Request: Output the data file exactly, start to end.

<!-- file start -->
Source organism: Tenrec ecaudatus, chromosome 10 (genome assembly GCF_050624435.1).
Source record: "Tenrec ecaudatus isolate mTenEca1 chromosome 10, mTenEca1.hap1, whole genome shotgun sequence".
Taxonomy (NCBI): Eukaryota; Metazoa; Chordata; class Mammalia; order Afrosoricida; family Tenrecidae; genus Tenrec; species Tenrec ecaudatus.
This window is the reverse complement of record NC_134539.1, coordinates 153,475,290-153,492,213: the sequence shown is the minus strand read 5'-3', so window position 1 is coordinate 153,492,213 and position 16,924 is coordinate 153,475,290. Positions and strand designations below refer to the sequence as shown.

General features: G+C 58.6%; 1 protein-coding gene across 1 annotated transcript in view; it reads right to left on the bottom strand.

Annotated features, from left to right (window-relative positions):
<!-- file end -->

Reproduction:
Source organism: Tenrec ecaudatus, chromosome 10 (genome assembly GCF_050624435.1).
Source record: "Tenrec ecaudatus isolate mTenEca1 chromosome 10, mTenEca1.hap1, whole genome shotgun sequence".
Taxonomy (NCBI): Eukaryota; Metazoa; Chordata; class Mammalia; order Afrosoricida; family Tenrecidae; genus Tenrec; species Tenrec ecaudatus.
This window is the reverse complement of record NC_134539.1, coordinates 153,475,290-153,492,213: the sequence shown is the minus strand read 5'-3', so window position 1 is coordinate 153,492,213 and position 16,924 is coordinate 153,475,290. Positions and strand designations below refer to the sequence as shown.

General features: G+C 58.6%; 1 protein-coding gene across 1 annotated transcript in view; it reads right to left on the bottom strand.

Annotated features, from left to right (window-relative positions):